Activated fibroblasts, leukocytes, and endothelial cells produce pro-inflammatory cytokines including IL-1, TNF- α, and IL-6. They are responsible for the development of fever, lethargy, arthralgia, and headache, they activate the vascular endothelial cells, regulate proliferation of T-and B-lymphocytes, activate macrophages, have pro-coagulatory effects on endothelial cells, and they induce the production of acute-phase-proteins in the hepatocytes of the liver.

Acute-phase-proteins form a heterogeneous group and include components of the complement system, coagulation factors, protease inhibitors, metal binding proteins, CRP, and other proteins that increase or decrease by more than 25% during an inflammatory reaction. [11-13]

The production of CRP in the hepatocytes is mainly induced by IL-6 but can be further increased by synergy with IL-1. [14] ] Some authors have aimed to determine the normal serum CRP concentration in healthy adults: In 1981 Shine et al. [15] evaluated serum concentration of CRP determined by radioimmunoassay in 468 sera from normal adult volunteer blood donors and reported on a median concentration of 0.8 mg/l with a 90th percentile of less than 3.0 mg/l. More recently, Rifai and Ridker [16] used three different high-sensitivity techniques to determine CRP distributions in their cohort consisting of 22 thousand healthy adults from the Unites States. The median CRP values for men and women were 1.5 and 1.52 mg/l, the 90th percentiles were 6.05 and 6.61 mg/l, respectively. Similarly, Imhof et al [17] examined CRP values from 13 thousand apparently healthy men and women from different populations in Europe. The reported median concentration in the single cohorts ranged from 0.6 to 1.7 mg/l, the 90th percentiles from 3.2 to 8.0 mg/l.

During the acute-phase-response the hepatic synthesis rate increases within hours and can reach levels 1000 fold. [10, 12] CRP levels remain high as long as the inflammation or tissue damage persists and then decrease rapidly. The half life time of CRP is 19 hours under all conditions, which shows the synthesis rate alone is responsible for the actual serum concentration. [18]


4. Serial CRP determinations are of high sensitivity in diagnosis of neonatal sepsis

CRP passes the placenta only in very low quantities, therefore, any elevation in the neonate always represents endogenous synthesis. [19] De novo hepatic synthesis starts very rapidly after a single stimulus with serum concentrations rising above 5 mg/l by about 6 hours and peaking around 48 hours. [20]

In diagnosis of early onset sepsis previous studies reported on widely differing sensitivities and specificities of CRP ranging from 29% to 100% and from 6% to 100%, respectively. [11, 21, 22] These extreme variations are a result of different reference-values, test methodologies, patient characteristics and inclusion criteria, number of samples taken, and sampling time. Furthermore, definitions of sepsis widely differ between studies making serious comparisons hardly possible.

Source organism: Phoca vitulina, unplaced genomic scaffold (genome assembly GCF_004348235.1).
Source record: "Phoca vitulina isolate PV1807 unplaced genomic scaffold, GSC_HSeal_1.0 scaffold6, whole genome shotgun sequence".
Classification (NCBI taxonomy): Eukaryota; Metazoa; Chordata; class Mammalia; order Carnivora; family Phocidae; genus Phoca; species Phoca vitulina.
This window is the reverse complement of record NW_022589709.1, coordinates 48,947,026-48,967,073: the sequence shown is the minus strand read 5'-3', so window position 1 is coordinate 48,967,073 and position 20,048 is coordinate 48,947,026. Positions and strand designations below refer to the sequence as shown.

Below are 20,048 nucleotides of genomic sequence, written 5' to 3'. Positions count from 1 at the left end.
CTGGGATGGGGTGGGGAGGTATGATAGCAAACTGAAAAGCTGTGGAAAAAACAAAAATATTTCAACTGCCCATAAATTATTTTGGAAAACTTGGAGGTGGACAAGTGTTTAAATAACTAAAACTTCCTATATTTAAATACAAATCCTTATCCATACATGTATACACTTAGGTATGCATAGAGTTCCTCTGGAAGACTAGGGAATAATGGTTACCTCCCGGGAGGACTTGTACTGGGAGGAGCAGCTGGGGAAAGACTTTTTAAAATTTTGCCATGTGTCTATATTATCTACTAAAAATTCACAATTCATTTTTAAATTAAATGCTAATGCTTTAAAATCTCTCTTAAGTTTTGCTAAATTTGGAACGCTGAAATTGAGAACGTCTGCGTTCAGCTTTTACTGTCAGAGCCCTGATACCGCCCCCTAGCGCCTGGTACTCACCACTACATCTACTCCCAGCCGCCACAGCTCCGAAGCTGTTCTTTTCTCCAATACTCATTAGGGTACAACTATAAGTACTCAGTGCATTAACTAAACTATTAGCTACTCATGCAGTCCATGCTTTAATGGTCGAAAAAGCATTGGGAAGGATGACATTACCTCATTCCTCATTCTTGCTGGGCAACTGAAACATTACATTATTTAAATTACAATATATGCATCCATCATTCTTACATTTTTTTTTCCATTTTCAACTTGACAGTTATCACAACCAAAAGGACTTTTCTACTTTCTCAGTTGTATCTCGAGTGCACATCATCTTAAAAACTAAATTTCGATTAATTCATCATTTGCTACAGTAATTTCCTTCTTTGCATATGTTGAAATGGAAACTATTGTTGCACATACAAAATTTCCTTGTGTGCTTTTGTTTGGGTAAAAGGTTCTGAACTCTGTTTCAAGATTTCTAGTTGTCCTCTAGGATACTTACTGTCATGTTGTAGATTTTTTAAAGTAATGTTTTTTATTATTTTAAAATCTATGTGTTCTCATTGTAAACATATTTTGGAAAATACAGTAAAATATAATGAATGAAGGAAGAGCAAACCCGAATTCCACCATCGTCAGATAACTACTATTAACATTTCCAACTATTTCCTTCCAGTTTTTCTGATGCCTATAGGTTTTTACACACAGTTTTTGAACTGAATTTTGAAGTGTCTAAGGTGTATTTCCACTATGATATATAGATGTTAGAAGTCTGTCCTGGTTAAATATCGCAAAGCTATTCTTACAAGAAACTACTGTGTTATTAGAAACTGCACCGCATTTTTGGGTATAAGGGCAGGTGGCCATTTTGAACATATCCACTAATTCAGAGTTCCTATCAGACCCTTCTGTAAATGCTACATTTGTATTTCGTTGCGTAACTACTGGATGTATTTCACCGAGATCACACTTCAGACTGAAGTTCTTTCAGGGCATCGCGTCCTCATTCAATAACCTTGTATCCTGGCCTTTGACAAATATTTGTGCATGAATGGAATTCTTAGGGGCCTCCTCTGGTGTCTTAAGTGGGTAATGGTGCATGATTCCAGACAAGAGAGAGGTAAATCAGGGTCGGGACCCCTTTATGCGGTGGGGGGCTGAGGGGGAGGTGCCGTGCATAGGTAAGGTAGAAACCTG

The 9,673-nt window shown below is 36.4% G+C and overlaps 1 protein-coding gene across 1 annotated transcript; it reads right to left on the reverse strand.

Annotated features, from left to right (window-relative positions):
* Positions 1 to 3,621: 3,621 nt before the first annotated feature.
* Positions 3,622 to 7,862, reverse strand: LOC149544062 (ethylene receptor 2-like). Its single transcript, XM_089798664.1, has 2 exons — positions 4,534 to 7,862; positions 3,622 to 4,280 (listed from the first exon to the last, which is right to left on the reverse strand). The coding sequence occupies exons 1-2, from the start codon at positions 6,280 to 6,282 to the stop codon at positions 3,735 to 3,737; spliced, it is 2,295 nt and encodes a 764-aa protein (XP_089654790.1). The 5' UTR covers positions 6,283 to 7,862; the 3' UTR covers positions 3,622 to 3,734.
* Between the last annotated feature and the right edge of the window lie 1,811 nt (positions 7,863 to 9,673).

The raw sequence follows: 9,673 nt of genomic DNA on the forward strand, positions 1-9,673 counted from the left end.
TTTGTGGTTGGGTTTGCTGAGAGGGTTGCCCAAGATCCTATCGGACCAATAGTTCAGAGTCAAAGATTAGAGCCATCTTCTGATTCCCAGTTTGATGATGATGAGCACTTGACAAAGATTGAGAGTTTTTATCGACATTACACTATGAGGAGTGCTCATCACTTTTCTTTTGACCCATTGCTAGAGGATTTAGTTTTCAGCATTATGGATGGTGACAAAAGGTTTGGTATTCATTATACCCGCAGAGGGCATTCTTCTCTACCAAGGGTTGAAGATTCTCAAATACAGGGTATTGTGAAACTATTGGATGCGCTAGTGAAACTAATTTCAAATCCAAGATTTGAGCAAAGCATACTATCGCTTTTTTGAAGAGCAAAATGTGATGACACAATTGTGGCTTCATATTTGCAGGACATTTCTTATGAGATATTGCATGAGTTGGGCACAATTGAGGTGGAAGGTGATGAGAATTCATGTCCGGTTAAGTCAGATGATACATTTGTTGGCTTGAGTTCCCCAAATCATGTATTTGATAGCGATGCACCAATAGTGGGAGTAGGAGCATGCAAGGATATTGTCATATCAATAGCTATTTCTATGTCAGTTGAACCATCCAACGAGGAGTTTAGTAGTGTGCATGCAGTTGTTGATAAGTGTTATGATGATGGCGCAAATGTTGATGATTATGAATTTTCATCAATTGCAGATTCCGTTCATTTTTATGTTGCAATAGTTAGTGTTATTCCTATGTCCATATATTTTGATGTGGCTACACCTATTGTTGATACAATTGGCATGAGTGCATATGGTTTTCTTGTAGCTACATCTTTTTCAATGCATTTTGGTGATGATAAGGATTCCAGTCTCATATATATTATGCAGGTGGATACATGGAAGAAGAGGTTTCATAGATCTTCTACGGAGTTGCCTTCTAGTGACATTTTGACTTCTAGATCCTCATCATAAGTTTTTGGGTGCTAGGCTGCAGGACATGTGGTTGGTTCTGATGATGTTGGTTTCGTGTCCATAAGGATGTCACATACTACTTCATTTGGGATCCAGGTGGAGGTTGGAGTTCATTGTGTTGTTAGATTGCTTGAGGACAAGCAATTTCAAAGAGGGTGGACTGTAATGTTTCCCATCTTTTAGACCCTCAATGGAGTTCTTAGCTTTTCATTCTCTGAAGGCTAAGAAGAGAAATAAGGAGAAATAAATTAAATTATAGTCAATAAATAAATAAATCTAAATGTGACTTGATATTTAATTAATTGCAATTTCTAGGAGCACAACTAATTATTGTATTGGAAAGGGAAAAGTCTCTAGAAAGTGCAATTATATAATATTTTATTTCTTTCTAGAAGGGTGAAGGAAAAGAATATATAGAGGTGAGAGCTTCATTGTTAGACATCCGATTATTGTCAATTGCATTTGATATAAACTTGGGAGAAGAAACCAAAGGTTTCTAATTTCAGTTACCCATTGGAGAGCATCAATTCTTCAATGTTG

The sensitivity of CRP is known to be the lowest during the early stages of infection. [23-25] For a single CRP determination at the time of first sepsis evaluation the sensitivity and specificity range from 22% to 69% and from 90% to 96%, respectively. [23, 24, 26-29] Similar results were reported for cord blood CRP. Even with low cut-off values being used [1 to 5 mg/l) sensitivities and specificities ranged from 22 to 74% and from 78 to 97%, respectively. [30-33] Thus, a single normal value at the initial sepsis work-up is not sufficient to rule out an infection [11].

On the other hand a raised CRP is not necessarily diagnostic for sepsis, as elevations may as well occur due to the physiologic rise after birth or non infection associated conditions (see below). Therefore, concerns were raised about the reliability of CRP during the early stage of the disease being neither able to diagnose nor to rule out an infection with certainty. [23]

Benitz et al. [23] found that the sensitivity in the diagnosis of culture proven early onset sepsis increased from 35% at the initial sepsis work-up to 79% and 89% when CRP determination was performed on the two following days. In a large series of 689 neonates (187 with sepsis) Pourcyrous et al. [24] reported a higher sensitivity for CRP levels determined at least 12 hours after the initial evaluation compared to the first value (54% vs. 74%). In general the sensitivity substantially increases with serial determinations 24 to 48 hours after the onset of symptoms, and several studies reported on sensitivities and specificities ranging from 78% to 98% and from 81% to 97%, respectively. [11, 21, 23-27, 34]

Some authors have suggested that serial determinations may be useful for identification of infants who do not have a bacterial infection as well: Two consecutive CRP values <10 mg/l carry a 99% negative predictive value in accurately identifying infants not infected. [6, 21, 23, 35-37] At 48 h after onset of symptoms with at least two normal CRP values and negative blood cultures infection can be ruled out and antibiotics can be stopped. [38]

Similarly, serial CRP measurements can be helpful in monitoring the response to treatment in infected neonates, to determine the duration of antibiotic therapy, and to recognize possible complications. [24, 25, 39] In a cohort of 60 neonates with early onset sepsis Ehl et al. [40] demonstrated that after initiation of a successful antibiotic therapy CRP values further increased, peaking and consecutively decreasing after 16 hours. A CRP level that returned again to the normal range may indicate that the duration of antibiotic treatment has been sufficient allowing discontinuation of antibiotics. [35]